I think I might actually be a bit more concerned this year about how the parent's at my studio will react to the routines. I want them to be impressed with the improvement and the uniqueness of all of our numbers and not just love them because it's their kids! I like that the parents are always moved by my work, even if the judges aren't sometimes.
I'd like to think that I educate my competitive parents enough to be able to appreciate good work from other studios, and some are really able to tell where their kids stack up in comparison. I don't like that "my kid should have won" attitude if they don't, because generally it is not warranted. We are all biased to our work, and parents to their kids, so I do understand that it can be hard to distinguish the subjectivity sometimes.
I will be the first one to admit if one of my student's deserved to win a category that they didn't... but I am also the first one to admit when one of my student's wins a category over somebody else who should have! I even jumped at a competition director last year when they awarded one of my student's 1st Overall Novice for her solo, when there was a student from another studio who had a higher score. They insisted I let the student keep the cheque and the trophy as it was their mistake, but I insisted that my student go award it to the other dancer. Sure that didn't make her parents very happy, but then really what were her parents happy about in the first place?
I want to be fair as a teacher, and as a fellow competitor with other studios, and I want my studio parent's to also be fair in their judgement of what is going on at a competition. Sure, there are times when they think someone was way over scored for their performance and will let me know, but I am quick to remember that someone from another studio might be saying that about one of my dances at the same time.
Dance competitions walk a very fine line of making everyone feel like a winner, but also truly rewarding the winners. That's why I am going to keep my perspective this weekend when watching my kids compete. What is doing "their best" for one student, is not necessarily matched by another's "best". I really appreciate when a competition spreads out the marks enough to note such differences in performances. That makes my job, as a teacher and the voice of reason, a lot easier when dealing with the students and their parents in regards to the outcome.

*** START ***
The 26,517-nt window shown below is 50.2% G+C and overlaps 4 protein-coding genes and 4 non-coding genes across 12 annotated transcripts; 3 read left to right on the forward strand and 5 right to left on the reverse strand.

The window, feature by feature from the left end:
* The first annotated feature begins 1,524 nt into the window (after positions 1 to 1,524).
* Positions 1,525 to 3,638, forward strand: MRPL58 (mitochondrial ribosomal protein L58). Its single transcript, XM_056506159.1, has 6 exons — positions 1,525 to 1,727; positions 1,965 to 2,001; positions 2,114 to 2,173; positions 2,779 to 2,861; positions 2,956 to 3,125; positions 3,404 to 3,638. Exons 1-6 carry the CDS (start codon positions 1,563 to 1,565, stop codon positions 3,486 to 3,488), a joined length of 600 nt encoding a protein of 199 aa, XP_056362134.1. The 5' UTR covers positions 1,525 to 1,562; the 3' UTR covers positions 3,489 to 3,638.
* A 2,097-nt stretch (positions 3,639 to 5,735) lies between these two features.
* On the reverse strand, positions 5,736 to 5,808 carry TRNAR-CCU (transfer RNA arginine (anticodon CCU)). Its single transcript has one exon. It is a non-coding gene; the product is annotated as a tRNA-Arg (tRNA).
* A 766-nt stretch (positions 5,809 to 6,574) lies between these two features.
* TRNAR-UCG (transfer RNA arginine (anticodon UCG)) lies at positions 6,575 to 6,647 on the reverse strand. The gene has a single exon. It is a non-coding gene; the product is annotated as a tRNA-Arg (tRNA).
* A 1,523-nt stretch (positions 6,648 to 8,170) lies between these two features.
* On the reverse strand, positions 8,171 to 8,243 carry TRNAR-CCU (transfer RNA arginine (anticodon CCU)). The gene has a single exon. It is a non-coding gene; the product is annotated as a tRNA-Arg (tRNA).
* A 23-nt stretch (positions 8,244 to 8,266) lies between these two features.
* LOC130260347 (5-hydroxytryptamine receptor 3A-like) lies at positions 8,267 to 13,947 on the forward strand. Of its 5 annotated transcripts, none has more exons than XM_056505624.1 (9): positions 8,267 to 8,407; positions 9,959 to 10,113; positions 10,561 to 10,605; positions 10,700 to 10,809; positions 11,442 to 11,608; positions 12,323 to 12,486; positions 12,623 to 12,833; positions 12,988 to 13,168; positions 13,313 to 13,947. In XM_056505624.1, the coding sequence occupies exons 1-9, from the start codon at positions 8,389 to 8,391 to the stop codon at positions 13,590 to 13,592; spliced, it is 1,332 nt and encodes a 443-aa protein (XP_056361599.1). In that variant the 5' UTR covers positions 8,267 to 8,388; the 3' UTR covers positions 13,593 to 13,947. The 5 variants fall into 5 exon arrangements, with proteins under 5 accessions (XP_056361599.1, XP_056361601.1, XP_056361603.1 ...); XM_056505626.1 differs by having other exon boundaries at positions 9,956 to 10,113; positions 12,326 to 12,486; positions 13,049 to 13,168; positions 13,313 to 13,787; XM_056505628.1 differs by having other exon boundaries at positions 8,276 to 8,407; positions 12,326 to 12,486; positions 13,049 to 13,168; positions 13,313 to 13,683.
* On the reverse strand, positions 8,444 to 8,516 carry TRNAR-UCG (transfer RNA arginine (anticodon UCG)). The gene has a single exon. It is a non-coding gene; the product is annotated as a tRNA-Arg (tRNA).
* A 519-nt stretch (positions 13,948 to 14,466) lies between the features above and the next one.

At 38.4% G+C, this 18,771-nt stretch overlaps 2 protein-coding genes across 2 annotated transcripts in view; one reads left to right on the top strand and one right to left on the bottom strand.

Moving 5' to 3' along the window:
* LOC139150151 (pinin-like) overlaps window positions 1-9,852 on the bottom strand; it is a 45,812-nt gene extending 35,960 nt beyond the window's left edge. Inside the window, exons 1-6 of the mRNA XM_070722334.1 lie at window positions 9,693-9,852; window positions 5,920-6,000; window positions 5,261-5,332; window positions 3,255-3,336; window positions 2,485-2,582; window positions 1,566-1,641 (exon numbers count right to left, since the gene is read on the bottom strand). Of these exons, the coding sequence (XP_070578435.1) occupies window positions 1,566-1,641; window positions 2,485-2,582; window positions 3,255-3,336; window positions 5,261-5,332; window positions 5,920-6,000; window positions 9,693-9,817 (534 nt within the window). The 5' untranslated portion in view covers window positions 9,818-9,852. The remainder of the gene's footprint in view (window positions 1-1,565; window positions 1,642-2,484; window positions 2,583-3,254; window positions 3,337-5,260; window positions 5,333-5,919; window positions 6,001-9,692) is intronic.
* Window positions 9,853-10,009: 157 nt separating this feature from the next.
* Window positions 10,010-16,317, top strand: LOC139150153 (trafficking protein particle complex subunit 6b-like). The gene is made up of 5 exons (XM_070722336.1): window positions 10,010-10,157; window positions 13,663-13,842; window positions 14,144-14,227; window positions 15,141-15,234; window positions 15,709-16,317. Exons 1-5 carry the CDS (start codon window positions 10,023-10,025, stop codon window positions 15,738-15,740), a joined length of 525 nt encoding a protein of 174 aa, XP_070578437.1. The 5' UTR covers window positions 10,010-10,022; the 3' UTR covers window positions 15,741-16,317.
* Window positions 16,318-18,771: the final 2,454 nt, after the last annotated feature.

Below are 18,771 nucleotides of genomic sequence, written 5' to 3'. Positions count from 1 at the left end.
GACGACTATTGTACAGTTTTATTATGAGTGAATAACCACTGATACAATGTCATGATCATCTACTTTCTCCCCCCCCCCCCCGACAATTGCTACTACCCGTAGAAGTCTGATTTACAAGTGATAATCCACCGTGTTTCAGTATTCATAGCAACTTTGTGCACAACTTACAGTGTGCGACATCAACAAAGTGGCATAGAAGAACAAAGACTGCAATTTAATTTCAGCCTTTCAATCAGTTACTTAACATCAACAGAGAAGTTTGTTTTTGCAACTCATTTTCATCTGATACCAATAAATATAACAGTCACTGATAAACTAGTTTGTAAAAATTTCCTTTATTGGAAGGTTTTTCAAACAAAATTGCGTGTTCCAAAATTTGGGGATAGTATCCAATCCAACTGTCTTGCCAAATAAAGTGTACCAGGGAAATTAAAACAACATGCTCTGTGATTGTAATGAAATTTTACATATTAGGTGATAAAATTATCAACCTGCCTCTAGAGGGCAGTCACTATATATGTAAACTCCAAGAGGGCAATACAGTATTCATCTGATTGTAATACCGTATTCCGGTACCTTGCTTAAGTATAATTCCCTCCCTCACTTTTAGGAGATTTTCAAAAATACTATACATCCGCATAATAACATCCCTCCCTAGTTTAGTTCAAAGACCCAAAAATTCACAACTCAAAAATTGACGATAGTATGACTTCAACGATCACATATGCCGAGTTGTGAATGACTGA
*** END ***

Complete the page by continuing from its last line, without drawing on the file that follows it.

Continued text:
I will tell you one thing, that I do not do tears at competitions! Meaning, my students will not cry over results, or at least not that I will ever see. I want them to respect the judgement they receive and also be respectful to all their fellow competitors. Then if a kid cries over not "winning", their parents will then go in to a mad frenzy and proceed to go buy them a trophy in the lobby to make them feel better... which is rule #2 at my studio... no buying your kids trophies from the program table!
Honestly, the minute we walk out of a competition and all go for dinner together, it doesn't matter who won the bigger trophy out of the bunch. In fact, last year one of my Senior students won an award at a competition that was a gift of some sort that she already owned. She turned around and found a younger student from another studio, who was not carrying a trophy, handed it to her and told her she did a really great job on her solo. Now, going and announcing to our entire studio that she had done this would have defeated the entire purpose of helping to make someone else feel great about themselves as she did. There are only a few of us who know abut this, as there was no need to award her for doing such a nice gesture... I'm sure she felt rewarded enough inside. I never even mentioned it to her mom, but it sure does speak volumes about this mom's attitude that she has projected on her daughter about dance competitions!
So my goals for this weekend. 1. Let the kids enjoy spending the time together to watch each other's new numbers for the year. 2. Appreciate the performances of those students who have worked so hard to do their 'best'. 3. Appreciate the performances of those students who don't do their 'best' so that I can help them improve for next time.
Sounds easy enough right! And goal #4 - keep those "stage-parents" away from their kids so that my first 3 goals can be achieved!
Come on, every studio has them... it's just learning to deal with them that makes you the real "winner" that weekend!